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by SixFigureStart | October 22, 2009


Let's start this with a confession: I didn't work all that hard to find today's quote of the day. In fact, it was pretty much the first thing I saw upon opening my email this morning—it was embedded right in the "Quotation of the Day" section in the New York Times' morning news email. Rather than proving my own laziness, though, that just proves that it's a particularly intriguing, enigmatic quote, right? I mean, it persuaded me to read the article, so it must have something going for it. Anyway, without further ado, here it is:

"It was just shocking," she said. "I had never seen anything so big."

OK, OK, enough sniggering at the back. The quote is attributed to a woman by the name of Stacey Ross, "a corporate recruiter in Salt Lake City, who received 500 applicants for a single $13-an-hour job," according to the Times' email. The thing she's referring to in the quote is the stack of resumes that came spilling out of her fax machine in response to the job posting (which was for an administrative assistant at a truck driving school in Indiana).

As indicative of the rough times we're going through as that is, the story of how the winning candidate was eventually selected contains some great lessons for all jobseekers, and makes the full article well worth reading.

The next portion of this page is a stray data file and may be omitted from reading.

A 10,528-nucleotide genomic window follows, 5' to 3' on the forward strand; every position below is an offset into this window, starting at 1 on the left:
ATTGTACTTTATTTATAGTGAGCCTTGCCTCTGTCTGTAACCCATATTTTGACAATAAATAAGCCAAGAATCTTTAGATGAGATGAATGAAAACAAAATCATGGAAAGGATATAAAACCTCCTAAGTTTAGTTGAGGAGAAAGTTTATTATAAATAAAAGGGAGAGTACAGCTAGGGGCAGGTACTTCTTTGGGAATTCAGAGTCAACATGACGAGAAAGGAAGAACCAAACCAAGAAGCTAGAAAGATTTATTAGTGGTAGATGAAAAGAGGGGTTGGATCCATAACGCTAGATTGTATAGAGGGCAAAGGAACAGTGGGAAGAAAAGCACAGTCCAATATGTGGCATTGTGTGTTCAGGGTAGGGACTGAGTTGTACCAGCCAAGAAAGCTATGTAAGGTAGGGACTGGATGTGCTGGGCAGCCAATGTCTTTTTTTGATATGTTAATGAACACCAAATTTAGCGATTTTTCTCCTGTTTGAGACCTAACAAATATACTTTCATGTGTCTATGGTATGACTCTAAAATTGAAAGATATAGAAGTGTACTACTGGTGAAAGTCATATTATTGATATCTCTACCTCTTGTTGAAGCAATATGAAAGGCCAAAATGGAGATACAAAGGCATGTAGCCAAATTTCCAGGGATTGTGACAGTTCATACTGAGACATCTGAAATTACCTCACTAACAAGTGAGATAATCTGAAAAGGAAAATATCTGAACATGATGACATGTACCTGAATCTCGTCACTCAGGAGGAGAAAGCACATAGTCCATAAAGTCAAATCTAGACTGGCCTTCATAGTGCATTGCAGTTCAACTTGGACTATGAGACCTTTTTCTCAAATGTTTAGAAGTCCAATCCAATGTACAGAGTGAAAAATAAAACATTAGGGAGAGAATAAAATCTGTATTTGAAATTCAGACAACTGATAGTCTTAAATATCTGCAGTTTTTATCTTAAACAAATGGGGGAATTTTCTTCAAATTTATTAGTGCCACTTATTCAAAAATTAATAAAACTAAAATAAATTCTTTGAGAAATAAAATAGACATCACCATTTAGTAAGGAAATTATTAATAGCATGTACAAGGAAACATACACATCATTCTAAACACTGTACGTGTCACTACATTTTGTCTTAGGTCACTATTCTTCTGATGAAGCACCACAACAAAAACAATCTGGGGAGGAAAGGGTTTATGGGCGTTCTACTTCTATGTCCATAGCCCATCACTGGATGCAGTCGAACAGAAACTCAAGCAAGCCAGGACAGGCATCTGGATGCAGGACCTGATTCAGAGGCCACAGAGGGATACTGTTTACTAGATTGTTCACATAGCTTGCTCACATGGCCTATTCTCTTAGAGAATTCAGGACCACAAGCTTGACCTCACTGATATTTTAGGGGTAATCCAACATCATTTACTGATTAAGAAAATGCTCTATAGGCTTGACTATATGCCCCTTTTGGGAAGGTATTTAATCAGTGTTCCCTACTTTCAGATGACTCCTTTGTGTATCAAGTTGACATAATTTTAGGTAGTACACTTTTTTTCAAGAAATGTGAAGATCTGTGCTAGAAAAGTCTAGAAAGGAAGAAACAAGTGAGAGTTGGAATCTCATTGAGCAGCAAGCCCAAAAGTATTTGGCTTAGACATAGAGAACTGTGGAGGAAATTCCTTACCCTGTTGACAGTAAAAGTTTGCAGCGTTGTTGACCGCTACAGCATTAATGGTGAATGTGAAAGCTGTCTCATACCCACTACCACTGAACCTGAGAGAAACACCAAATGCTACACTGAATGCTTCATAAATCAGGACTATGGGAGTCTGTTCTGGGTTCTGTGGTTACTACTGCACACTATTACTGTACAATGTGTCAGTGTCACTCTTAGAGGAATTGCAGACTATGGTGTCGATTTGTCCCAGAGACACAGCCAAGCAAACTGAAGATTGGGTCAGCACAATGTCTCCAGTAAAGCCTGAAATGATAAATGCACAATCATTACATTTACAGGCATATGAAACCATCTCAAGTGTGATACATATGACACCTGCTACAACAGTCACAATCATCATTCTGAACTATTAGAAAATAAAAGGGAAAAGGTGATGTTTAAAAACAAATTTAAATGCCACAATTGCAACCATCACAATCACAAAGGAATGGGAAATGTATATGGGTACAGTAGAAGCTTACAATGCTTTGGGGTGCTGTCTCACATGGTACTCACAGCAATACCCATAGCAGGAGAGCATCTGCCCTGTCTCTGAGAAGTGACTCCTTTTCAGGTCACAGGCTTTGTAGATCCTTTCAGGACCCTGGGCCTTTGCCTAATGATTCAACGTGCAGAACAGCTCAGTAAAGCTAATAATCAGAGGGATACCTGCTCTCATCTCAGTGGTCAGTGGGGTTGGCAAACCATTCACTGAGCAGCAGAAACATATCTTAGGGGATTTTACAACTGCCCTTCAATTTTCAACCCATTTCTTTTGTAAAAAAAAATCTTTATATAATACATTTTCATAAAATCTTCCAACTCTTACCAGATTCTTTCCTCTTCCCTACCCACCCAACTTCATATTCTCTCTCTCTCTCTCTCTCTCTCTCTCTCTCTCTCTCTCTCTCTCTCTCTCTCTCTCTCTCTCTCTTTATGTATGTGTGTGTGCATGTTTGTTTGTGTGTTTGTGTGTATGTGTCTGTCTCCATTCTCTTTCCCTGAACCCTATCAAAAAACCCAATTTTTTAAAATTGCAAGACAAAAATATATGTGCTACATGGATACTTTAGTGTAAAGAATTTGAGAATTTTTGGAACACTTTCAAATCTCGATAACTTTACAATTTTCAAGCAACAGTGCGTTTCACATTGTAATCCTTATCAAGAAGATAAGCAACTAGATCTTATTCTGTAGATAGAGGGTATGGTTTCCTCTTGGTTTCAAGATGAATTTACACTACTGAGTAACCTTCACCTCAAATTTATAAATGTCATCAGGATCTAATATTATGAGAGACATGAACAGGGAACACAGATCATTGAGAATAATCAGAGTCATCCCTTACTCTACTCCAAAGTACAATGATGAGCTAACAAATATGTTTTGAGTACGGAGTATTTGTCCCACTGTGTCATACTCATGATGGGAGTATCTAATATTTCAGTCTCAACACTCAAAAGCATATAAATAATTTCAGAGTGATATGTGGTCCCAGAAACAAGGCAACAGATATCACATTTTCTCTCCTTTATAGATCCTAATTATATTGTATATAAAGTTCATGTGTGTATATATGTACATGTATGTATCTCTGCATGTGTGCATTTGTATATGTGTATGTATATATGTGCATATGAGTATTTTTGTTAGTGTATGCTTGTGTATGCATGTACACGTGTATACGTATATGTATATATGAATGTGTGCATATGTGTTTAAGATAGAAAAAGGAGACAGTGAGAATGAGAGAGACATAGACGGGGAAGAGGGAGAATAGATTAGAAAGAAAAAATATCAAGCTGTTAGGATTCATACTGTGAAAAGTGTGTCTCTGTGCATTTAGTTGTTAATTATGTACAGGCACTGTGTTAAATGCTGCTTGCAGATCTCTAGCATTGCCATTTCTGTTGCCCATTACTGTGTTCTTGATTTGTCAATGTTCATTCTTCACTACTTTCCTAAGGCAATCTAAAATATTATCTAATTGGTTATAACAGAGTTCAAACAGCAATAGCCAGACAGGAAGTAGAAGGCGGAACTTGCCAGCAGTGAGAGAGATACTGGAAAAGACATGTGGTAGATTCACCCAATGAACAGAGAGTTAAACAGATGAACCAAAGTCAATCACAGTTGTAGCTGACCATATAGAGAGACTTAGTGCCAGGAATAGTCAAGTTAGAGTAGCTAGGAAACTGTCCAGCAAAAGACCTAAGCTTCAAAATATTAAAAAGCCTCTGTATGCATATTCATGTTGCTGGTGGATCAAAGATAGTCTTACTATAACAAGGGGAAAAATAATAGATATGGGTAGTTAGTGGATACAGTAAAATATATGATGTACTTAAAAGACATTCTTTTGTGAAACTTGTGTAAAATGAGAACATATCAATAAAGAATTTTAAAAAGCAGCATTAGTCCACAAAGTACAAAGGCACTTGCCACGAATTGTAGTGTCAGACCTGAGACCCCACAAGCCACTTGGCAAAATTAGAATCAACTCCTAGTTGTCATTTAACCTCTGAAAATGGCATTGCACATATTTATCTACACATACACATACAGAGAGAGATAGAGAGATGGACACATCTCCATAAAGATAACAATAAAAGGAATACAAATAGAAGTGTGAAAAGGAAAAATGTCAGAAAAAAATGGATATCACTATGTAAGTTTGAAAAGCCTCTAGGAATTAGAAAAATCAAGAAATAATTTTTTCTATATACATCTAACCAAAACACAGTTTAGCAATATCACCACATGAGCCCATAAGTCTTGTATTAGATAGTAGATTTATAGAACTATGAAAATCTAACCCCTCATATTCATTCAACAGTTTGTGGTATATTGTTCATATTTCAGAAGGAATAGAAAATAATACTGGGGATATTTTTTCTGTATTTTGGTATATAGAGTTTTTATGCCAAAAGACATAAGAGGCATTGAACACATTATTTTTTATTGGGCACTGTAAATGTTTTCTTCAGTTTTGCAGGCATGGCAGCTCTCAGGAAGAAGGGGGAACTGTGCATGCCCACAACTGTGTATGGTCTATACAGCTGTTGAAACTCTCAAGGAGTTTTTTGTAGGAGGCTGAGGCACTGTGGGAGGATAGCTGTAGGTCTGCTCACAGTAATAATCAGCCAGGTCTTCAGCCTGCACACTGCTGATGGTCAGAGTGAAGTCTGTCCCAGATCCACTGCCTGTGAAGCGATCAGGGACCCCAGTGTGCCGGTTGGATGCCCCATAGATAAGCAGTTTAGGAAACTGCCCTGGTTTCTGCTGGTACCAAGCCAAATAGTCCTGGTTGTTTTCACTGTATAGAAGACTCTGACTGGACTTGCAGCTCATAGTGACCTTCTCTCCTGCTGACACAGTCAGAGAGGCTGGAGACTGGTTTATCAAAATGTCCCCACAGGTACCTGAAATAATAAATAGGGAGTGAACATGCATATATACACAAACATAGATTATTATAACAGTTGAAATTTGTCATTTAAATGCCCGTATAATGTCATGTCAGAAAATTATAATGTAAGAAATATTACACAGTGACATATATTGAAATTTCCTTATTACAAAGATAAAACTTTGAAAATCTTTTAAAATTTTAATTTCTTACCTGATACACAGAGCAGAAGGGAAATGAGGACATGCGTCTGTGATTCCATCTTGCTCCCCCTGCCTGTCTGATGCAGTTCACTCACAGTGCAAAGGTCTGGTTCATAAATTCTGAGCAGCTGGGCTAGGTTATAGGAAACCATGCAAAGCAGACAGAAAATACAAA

Lesson one: get in early…
When faced with a giant pile of resumes, the recruiter simply started at the beginning and forwarded on the most suitable ones from it until she felt she had enough. Any that came late by fax therefore didn't even get looked at.

Lesson two: …or get lucky
Despite that, the successful candidate applied later than most. The difference: she did it via the company's website, rather than by fax, so her resume didn't end up—literally—getting lost in the shuffle. As lucky as it may have been that she still got considered having applied at a late date, her experience underlines the importance of targeting your application rather than blindly sending your resume out there.

Lesson three: Employers do care if you're overqualified
Despite the low salary and menial nature of the work, the position attracted candidates with backgrounds including "a former I.B.M. business analyst with 18 years experience; a former director of human resources; and someone with a master’s degree and 12 years at Deloitte & Touche, the accounting firm." None of them got an interview, much less the job. The reason? They were all overqualified—the company was worried they'd leave as soon as the economy turned, so they selected for "the fair and middling talent that will work for the wages," and that could be groomed from within.

Lesson four: Take initiative (and all the crap the interviewer throws at you)

The guy who eventually made the hiring decision asked each interviewee a list of more than one hundred questions. At the end, he still hadn't made up his mind, so he threw in one more about whether you'd run to catch a foul ball at a baseball game or wait in your seat and hope it came towards you. The winning candidate was the one who chose the former, demonstrating that even among "fair and middling talent," employers value initiative-takers.

AP Photo/Mark Humphrey
--"Your resume? It's in here somewhere."

--Posted by Phil Stott, Vault Staff Writer


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